Artplace Gallery opening debuts the work of regional male artists
(Posted to Fairfield.Patch.com 2/6)
By Mike Lauterborn
© 2011. All Rights Reserved.
Fairfield, CT – It seemed appropriate that the opening reception for a new Artplace Gallery exhibit titled “The Guy Show” should fall on the same day as one of America’s biggest machismo contests, the Super Bowl. The gathering even offered the type of snacks and an elevated level of excitement that one might find at a football event.
But the attention Sunday afternoon at the 11 Unquowa Road space was not on pigskins but the work of ten regional male artists from Fairfield and New Haven counties. Featured were painters Chris Durante, Chris Joy, Zachary Keeting, Felandus Thames and Jonathan Winters; photographers Keith Johnson and Jeremy Keats Saladyga; sculptors Joseph Saccio and Silas Finch; and constructionist Joseph Fucigna.
“The gallery is a cooperative with 23 members all sharing in the expense and decision-making of the venue,” said the exhibit’s curator Gerald Saladyga. “Twenty-one of the 23 members are women and, as such, the shows here have been women-dominated. I suggested an all-male format for a change, to which the group positively responded.”
Saladyga said all the artists are known to him, that he admired and respected their work and that there is a good mix of new and established talent. He added that the show helps close a divide between artists in each county. “I’ve sensed that there’s a Great Wall of China between Fairfield and New Haven counties. Artists from each region have not really interacted with each other. This provides a platform for them to do that.”
The intimacy of the Artplace space allowed viewers to focus in on the art and connect with its subject matter, of which Kevin Stevens and Lolly Renault of Stratford were taking total advantage. “We go to a lot of the shows here,” said Renault. “The male-oriented format is refreshing. I’m seeing some really good work.”
Fellow show attendee Bill Adams, who has been a long-time fan of Artplace, agreed. “The guy-orientation of the art drew me here. The show is proving to be very unique.”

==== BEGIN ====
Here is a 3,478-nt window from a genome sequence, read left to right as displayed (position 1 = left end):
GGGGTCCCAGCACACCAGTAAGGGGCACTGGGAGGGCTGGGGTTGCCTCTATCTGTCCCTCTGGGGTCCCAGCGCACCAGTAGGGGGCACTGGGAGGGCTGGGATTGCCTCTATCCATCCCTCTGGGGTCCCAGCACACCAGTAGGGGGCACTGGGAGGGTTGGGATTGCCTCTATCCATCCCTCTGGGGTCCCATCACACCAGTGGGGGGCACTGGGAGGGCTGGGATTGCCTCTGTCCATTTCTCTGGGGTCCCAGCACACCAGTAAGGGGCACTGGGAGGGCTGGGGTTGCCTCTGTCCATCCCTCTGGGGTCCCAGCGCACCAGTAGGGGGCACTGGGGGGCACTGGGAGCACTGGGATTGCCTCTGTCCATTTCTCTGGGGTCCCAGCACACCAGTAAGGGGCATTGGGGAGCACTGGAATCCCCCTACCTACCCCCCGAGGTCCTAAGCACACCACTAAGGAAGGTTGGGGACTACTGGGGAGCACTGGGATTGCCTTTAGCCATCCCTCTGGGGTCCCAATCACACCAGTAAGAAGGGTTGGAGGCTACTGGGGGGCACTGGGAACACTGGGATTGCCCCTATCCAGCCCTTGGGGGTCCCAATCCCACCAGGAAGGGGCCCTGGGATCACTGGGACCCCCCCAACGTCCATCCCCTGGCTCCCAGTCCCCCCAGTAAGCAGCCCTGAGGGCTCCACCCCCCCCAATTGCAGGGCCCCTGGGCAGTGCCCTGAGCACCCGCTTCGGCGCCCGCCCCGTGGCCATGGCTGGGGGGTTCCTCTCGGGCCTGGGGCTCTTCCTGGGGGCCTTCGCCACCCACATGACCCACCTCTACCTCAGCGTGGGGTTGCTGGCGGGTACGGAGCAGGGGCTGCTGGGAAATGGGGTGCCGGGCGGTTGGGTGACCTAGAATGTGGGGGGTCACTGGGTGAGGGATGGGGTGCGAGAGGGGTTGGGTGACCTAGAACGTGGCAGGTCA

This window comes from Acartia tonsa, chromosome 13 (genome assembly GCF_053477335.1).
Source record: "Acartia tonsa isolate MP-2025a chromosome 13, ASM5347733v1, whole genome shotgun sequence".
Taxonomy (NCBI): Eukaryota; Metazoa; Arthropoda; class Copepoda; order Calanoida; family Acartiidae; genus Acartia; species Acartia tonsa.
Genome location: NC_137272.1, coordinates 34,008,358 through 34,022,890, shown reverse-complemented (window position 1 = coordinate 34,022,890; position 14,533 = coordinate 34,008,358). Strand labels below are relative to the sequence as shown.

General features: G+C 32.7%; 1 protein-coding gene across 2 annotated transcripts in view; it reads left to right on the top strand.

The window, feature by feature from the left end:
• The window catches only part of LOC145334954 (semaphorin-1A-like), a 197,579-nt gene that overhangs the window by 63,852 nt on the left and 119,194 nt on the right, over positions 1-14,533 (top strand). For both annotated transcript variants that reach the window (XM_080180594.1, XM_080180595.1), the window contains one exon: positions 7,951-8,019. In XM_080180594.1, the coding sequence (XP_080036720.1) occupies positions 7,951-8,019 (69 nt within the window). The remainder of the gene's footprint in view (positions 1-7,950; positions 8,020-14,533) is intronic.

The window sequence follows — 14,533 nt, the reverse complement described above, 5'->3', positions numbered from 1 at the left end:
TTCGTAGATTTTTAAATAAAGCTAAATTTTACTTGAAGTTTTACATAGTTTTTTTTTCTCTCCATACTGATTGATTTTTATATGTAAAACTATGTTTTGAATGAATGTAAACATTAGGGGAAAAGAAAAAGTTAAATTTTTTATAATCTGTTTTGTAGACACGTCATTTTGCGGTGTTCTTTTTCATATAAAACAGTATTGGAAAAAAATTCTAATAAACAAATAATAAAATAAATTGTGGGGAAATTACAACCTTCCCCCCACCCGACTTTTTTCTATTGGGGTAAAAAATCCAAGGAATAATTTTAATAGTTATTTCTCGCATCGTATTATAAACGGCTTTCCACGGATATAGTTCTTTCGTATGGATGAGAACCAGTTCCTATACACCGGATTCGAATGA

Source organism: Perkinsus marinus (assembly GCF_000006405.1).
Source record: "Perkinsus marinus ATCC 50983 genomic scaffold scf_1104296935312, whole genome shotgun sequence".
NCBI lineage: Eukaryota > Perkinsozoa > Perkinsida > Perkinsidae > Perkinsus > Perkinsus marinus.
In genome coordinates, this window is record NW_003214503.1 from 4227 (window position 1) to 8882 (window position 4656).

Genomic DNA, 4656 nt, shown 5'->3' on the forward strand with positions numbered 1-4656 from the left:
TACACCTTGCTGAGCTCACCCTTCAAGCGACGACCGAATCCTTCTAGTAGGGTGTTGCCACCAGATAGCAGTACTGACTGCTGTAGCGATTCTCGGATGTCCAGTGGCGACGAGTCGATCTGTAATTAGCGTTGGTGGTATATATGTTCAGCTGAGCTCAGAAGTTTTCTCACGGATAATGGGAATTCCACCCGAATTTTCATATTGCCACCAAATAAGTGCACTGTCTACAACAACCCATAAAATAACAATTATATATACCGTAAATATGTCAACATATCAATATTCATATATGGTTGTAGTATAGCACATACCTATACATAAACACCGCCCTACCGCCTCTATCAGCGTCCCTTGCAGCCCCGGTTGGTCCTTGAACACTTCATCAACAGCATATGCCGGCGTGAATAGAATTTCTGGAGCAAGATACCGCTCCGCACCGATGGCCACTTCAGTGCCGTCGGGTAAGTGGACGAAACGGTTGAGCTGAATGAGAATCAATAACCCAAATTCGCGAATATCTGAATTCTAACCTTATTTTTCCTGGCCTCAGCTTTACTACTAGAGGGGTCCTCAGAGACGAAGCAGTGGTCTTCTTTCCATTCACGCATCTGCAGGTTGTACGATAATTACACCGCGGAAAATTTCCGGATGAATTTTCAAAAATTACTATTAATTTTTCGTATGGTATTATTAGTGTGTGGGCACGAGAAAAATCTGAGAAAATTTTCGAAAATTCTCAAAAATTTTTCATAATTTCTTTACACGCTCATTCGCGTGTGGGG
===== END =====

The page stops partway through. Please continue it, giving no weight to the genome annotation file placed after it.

Attendee Miggs Burroughs from Westport, a photographer/graphic artist himself, was busy enjoying the work and getting inspired. “I’m not a formally trained photographer so it’s great to get stimulation from other creative minds that are edgier than mine. I like to absorb anything visual. We’re all perpetual students.”
Tom Danis, 26, of Stamford, and Supriya Gundewar, 23, of Norwalk, who admitted to being inexperienced about viewing art, were fascinated with the works of Finch and Jeremy Solaydyga. “I wouldn’t normally go to a gallery on my own. It’s nice that they have forums like this,” said Gundewar.
For the artists’ part, they were glad to have the attention and provided background on their artwork. “I’ve been painting seriously since I was 18, working in mixed media,” said Chris Joy, 36. “I have three oil paintings in the show, which have magic marker and pencil designs as the understructure. My goal was to personalize abstraction and use odd shapes that move away from the typical rectangular painting shape.”
Joy, who is also the co-founder of the website www.GorkysGranddaughter.com, which features studio interviews with local artists (including several featured in “The Guy Show”), added, “The show heightens particular aspects of all our work. My floral-based paintings suddenly stand out in a guy-oriented format.”
Silas Finch, who described himself as less a sculptor and more of a “Found Object Assemblage” artist, said he gets inspiration from a variety of areas. “I browse flea markets and people’s basements, and get items from family and friends. I like to make a natural union between two contrasting items, like airships that are childlike but that have macabre elements.”
Finch’s reference was to his work “U.S.S. Imminent”, a Zeppelin-like construction that he had wrapped with the dramatic front page of a circa WWII newspaper.
“This show is a little more cutting edge for Fairfield,” summed up curator Solaydyga, “touching on political, environmental and racial identity themes. Of course, it does this while also being aesthetically pleasing.”
“The Guy Show” runs through Feb. 26. For more information, call the Artplace Gallery at 203-292-8328.